Berengaria took their children, including Ferdinand, to the court of her father, King Alfonso VIII of Castile. In 1217, her younger brother, Henry I, died and she succeeded him on the Castilian throne with Ferdinand as her heir, but she surrendered it to her son. Alphonso of Leon considered himself tricked, the young king had to begin his reign by a war against his father and a faction of the Castilian nobles, his and his mother's abilities proved too much for the king of his Castilian allies. Berengaria continued to be a key influence on Ferdinand, following her advice in prosecuting wars and in the choice of a wife, Elisabeth of Swabia; when Ferdinand's father died in 1230, his will delivered the kingdom to his older daughters Sancha and Dulce, from his first marriage to Teresa of Portugal. But Ferdinand contested the will, claimed the inheritance for himself. At length, an agreement was reached, negotiated between their mothers and Teresa, signed at Benavente on 11 December 1230, by which Ferdinand would receive the Kingdom of León, in return for a substantial compensation in cash and lands for his half-sisters and Dulce.

Ferdinand thus became the first sovereign of both kingdoms since the death of Alfonso VII in 1157. Early in his reign, Ferdinand had to deal with a rebellion of the House of Lara. Since the Battle of Las Navas de Tolosa in 1212 halted the advance of the Almohads in Spain, a series of truces had kept Castile and the Almohad dominions of al-Andalus more-or-less at peace. However, a crisis of succession in the Almohad Caliphate after the death of Yusuf II in 1224 opened to Ferdinand III an opportunity for intervention; the Andalusian-based claimant, Abdallah al-Adil, began to ship the bulk of Almohad arms and men across the straits to Morocco to contest the succession with his rival there, leaving al-Andalus undefended. Al-Adil's rebellious cousin, Abdallah al-Bayyasi, appealed to Ferdinand III for military assistance against the usurper. In 1225, a Castilian army accompanied al-Bayyasi in a campaign, ravaging the regions of Jaén, vega de Granada and, before the end of the year, had installed al-Bayyasi in Córdoba.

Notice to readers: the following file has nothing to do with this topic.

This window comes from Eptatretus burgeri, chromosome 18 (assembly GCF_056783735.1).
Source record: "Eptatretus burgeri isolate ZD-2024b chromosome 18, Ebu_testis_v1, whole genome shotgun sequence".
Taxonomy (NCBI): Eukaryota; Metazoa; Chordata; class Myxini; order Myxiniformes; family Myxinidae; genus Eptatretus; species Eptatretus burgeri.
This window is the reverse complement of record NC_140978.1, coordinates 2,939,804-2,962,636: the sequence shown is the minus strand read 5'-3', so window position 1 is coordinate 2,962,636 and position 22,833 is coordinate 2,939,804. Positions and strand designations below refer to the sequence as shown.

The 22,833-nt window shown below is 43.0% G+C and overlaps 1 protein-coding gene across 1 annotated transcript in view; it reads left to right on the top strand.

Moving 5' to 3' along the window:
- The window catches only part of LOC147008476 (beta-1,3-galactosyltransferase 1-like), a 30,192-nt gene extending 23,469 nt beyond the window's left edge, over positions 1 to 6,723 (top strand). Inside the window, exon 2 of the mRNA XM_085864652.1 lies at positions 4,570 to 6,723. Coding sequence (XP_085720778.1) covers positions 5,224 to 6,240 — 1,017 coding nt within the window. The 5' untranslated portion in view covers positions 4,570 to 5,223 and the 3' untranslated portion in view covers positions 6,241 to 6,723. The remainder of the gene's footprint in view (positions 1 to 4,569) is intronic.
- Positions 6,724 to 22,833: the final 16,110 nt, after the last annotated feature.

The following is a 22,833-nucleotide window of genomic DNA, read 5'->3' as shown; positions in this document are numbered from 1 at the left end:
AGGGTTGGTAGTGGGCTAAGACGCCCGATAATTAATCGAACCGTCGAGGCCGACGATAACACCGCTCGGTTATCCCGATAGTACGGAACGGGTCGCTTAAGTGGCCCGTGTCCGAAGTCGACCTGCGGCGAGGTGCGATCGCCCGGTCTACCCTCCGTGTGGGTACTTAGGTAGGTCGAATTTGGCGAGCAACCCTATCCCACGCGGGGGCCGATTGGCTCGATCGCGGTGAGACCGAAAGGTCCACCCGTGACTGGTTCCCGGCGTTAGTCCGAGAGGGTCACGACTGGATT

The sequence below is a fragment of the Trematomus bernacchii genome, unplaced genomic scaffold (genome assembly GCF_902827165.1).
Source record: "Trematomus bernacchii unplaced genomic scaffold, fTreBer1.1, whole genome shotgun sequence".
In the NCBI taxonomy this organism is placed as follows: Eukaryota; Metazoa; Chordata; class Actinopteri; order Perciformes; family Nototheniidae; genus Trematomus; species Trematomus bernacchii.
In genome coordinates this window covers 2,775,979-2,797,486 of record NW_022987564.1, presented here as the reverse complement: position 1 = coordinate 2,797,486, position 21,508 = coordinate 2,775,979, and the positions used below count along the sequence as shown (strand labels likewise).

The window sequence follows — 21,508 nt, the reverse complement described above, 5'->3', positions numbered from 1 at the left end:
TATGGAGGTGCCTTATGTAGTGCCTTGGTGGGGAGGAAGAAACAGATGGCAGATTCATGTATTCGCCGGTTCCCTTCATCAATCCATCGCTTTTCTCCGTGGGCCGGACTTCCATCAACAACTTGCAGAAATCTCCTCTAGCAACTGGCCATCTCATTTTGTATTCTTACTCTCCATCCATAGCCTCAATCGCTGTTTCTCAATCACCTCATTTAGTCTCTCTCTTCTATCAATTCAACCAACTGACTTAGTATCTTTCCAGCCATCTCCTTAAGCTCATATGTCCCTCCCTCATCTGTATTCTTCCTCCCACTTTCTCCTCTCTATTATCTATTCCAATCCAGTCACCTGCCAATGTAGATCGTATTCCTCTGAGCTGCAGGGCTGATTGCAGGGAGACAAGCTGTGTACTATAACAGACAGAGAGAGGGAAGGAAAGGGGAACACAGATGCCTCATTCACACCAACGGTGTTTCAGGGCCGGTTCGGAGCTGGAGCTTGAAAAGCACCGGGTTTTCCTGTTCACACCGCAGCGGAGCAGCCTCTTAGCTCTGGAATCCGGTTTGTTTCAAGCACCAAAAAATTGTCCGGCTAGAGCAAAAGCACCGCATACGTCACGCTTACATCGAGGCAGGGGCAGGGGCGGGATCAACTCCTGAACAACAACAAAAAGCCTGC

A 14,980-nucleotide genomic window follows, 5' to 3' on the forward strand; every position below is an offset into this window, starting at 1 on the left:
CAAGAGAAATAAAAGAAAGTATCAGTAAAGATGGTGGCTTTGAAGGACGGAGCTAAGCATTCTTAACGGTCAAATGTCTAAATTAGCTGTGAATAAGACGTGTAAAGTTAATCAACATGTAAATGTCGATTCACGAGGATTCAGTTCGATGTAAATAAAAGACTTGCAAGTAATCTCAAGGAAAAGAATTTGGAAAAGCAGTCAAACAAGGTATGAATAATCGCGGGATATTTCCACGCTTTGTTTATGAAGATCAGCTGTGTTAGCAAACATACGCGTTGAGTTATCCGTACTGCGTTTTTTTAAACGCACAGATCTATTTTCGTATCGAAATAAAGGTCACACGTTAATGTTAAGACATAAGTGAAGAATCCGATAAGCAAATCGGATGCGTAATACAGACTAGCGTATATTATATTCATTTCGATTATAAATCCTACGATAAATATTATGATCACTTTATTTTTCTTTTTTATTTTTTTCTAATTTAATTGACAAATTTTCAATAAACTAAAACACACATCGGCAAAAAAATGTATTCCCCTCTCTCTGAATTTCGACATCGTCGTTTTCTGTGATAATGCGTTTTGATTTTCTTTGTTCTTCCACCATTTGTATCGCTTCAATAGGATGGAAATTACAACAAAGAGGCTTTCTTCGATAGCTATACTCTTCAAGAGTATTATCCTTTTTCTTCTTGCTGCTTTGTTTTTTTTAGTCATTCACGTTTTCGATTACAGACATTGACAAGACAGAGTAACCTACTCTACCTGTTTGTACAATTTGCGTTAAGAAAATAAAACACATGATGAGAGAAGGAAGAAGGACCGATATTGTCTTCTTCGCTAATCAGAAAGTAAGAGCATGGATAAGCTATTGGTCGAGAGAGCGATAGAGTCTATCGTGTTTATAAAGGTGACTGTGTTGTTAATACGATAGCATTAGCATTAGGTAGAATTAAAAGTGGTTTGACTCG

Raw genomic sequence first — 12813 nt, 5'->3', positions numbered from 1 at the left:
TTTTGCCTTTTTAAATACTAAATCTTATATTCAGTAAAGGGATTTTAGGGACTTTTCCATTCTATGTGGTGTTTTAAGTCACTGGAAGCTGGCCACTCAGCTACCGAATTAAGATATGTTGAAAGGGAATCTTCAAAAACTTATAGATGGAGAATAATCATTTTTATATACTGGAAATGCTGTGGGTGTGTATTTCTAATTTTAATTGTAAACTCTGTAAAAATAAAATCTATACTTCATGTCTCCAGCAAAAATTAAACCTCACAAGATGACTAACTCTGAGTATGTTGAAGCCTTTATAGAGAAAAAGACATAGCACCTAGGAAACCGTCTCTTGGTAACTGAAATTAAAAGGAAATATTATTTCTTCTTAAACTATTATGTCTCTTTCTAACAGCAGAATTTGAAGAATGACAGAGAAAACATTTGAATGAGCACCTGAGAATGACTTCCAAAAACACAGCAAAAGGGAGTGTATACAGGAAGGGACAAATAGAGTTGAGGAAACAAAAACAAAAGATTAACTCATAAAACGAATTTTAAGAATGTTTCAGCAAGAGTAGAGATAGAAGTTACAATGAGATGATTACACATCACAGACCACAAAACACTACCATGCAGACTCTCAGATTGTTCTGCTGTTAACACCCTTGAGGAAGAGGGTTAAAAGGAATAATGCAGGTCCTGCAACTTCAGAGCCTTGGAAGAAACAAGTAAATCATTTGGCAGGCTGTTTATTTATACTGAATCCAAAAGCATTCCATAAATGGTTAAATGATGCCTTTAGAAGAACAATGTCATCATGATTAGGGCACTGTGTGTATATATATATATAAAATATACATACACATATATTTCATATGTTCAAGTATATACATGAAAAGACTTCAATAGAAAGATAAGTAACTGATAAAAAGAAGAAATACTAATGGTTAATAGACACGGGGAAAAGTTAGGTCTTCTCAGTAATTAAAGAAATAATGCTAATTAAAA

In payment, al-Bayyasi gave Ferdinand the strategic frontier strongholds of Baños de la Encina and Capilla. When al-Bayyasi was rejected and killed by a popular uprising in Cordoba shortly after, the Castilians remained in occupation of al-Bayyasi's holdings in Andújar and Martos; the crisis in the Almohad Caliphate, remained unresolved. In 1228, a new Almohad pretender, Abd al-Ala Idris I'al-Ma'mun', decided to abandon Spain, left with the last remnant of the Almohad forces for Morocco. Al-Andalus was left fragmented in the hands of local strongmen, only loosely led by Muhammad ibn Yusuf ibn Hud al-Judhami. Seeing the opportunity, the Christian kings of the north - Ferdinand III of Castile, Alfonso IX of León, James I of Aragon and Sancho II of Portugal - launched a series of raids on al-Andalus